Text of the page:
At the start of an important conference on the future of Burundi, an elected delegation of Burundian women’s rights activists put forth concrete policy recommendations on development, gender equality, economic empowerment and peacebuilding priorities for their country.
International Alert and UN Women are supporting this delegation to participate in the conference taking place in Geneva on 29th and 30th October 2012, which brings together representatives of the Burundian government, partner governments and agencies and civil society to focus on the implementation of Burundi’s second Poverty Reduction Strategy Paper (the PRSP II).
‘This conference is a vital opportunity for the Government of Burundi and its partners to ensure the country’s development is equitable, conflict-sensitive and gender-sensitive, says Marie Goretti Ndacayisaba, of the Burundian association Dushirehamwe, on behalf of the delegation. ‘The needs and priorities of women and girls need to be addressed through the framework of the PRSP II if the current status quo of widespread poverty, illiteracy and discrimination against women is to be transformed’ ̶ continues Ndacayisaba.
Burundi’s second Poverty Reduction Strategy Paper outlines the Government’s commitments for the country’s economic growth and development from 2012 to 2016 and was prepared in consultation with development partners and other stakeholders. Following the successful advocacy of these women’s rights organisations in Burundi over the past few years, the PRSP II document reflects concerns and priorities outlined by a broad cross-section of Burundian women. It is now crucial to ensure that these written commitments are translated into concrete and tangible actions that will benefit women and girls, and contribute to durable peace and reconciliation for all Burundians.
In a declaration written by the delegation ahead of the conference (read the declaration here), women’s rights organisations called for the following:
- Gender Equality: The Government of Burundi should establish community centres and community radios across the country, in an effort to allow Burundian women to access information about their rights, civic education, transformative leadership, and conflict transformation, and to stimulate a change in discriminatory attitudes towards women.
- Peacebuilding: A rehabilitation and social cohesion fund should be established to meet the specific needs of victims of the conflict, including women and girls, and support the implementation and smooth functioning of transitional justice mechanisms. In addition, the creation of an early warning system that is open to participation by women's organisations would help prevent the resurgence of violence and prevent impunity for crimes.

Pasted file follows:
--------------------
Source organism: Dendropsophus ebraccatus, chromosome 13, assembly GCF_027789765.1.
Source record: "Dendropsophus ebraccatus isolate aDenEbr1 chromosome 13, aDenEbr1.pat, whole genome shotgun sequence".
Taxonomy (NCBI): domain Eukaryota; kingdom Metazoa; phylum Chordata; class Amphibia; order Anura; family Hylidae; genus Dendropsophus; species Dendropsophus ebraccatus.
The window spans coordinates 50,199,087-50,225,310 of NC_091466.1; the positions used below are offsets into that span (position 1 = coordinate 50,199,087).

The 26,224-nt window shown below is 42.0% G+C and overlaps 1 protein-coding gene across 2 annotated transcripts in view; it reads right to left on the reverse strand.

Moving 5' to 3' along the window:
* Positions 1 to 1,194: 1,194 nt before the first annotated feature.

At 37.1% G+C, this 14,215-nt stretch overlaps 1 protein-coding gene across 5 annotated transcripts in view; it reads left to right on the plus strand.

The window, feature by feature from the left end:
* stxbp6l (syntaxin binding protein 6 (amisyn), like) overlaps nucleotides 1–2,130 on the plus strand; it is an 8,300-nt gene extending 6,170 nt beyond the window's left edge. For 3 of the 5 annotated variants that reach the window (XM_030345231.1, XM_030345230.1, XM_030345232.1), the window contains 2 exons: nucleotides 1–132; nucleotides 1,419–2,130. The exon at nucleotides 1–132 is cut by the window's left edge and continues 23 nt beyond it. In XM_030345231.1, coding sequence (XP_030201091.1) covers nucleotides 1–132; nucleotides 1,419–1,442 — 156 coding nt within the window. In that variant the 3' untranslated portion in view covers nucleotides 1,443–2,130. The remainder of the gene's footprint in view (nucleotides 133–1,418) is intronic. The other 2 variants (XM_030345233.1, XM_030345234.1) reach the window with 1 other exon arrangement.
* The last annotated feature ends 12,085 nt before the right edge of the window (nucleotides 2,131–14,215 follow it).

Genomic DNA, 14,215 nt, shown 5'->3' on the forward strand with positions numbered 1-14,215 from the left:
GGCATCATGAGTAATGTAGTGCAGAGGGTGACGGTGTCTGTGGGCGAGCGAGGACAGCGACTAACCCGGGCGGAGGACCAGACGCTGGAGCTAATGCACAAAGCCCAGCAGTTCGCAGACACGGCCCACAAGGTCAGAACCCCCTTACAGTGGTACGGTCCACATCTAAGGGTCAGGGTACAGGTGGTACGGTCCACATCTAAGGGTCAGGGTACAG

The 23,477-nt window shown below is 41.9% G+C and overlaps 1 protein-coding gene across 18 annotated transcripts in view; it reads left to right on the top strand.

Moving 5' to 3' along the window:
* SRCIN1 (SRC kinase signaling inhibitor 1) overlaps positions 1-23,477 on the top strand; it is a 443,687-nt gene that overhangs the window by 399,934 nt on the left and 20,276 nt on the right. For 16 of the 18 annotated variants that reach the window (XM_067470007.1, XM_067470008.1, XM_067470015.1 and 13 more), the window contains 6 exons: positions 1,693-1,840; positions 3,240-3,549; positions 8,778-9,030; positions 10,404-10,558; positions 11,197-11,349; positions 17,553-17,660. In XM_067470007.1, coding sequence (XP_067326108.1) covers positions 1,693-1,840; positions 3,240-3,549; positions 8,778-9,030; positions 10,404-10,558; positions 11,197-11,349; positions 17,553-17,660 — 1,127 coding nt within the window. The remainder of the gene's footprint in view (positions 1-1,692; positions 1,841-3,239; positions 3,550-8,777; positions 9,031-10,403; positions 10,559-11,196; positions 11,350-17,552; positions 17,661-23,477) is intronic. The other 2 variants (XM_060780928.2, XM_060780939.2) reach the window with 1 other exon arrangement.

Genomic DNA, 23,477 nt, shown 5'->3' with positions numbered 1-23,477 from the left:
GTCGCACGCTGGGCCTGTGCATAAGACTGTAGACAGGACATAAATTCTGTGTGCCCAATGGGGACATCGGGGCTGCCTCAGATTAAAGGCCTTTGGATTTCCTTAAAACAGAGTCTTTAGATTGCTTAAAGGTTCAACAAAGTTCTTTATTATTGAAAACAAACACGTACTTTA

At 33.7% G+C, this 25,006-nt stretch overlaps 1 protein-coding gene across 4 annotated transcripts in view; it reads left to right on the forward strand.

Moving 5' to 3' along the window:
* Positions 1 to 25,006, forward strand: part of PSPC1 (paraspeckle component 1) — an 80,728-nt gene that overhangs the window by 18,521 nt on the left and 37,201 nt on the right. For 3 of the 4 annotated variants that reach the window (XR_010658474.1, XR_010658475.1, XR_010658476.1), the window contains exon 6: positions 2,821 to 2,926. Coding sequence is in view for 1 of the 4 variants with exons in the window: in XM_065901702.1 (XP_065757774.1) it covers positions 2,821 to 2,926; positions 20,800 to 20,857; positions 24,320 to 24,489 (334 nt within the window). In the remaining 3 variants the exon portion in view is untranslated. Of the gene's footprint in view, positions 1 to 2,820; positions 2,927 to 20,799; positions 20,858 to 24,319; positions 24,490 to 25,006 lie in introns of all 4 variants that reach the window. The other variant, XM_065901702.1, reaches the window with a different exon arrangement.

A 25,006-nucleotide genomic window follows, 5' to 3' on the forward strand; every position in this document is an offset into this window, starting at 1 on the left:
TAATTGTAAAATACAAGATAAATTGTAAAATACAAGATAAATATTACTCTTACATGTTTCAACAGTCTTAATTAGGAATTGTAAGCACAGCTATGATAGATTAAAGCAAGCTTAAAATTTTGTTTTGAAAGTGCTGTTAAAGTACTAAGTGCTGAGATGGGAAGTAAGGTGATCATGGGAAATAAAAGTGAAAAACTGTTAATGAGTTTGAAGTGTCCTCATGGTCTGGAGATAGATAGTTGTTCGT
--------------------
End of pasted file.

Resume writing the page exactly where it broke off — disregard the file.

- Sustainable Growth: A venture capital fund and micro-credit schemes should be put in place to promote small projects initiated by women and young girls from rural communities. The Government of Burundi and international partners should offer financial and technical support to a functional literacy programme based around income-generating activities that favour women and young people from rural communities, while also focusing on improving the skills of young people to make them more competitive in the labour market.
- Access to Basic Services: To address the deplorable shortage of water standpipes in rural areas of Burundi and reduce the burden of fetching water on women, it is crucial to improve access to drinking water through the construction and responsible management of water standpipes.
- Sexual and Domestic Violence: In order to support the efforts made by the Government and women's organisations in the fight against sexual and domestic violence, there is an urgent need to finance the creation and running of centres to meet the needs of victims of sexual and domestic violence.
- Capacity-building: Burundian women's rights organisations believe that the successful implementation of the PRSP II will require capacity-building in terms of the human, financial and organisational resources of all actors generally, and women and girls in particular.
- Gender-sensitive development: For Burundi’s future to be equitable and fair for all, the Government of Burundi and its partners need to ensure the gender-sensitive financing of the PRSP II and take all measures necessary to reflect women’s priorities in the budget allocated thereto. For a successful implementation of this framework, a mechanism is needed to ensure coordinated interventions as well as monitoring and evaluation; women's organisations should play a key role in monitoring the implementation of the PRSP II. Furthermore, a "gender observatory” should be set up to ensure that gender issues are properly taken into account.
Alert has been working in Burundi since 1995. In partnership with Burundian organisations Dushirehamwe, Réseau Femmes et Paix, Association des Femmes Rapatriées du Burundi, and Collectif des Associations et ONG Féminines du Burundi, Alert works to ensure that roles and concerns of women, and national reconciliation are central to the poverty reduction process. Burundian women’s views and concerns are captured in our film Our Voices, which is available at http://www.international-alert.org/news/our-voices-0.
Photo: Jenny Matthews/ International Alert